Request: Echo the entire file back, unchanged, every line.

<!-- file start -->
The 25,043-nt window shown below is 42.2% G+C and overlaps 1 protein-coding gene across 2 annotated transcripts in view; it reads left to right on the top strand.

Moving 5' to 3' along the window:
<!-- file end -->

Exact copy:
The 25,043-nt window shown below is 42.2% G+C and overlaps 1 protein-coding gene across 2 annotated transcripts in view; it reads left to right on the top strand.

Moving 5' to 3' along the window: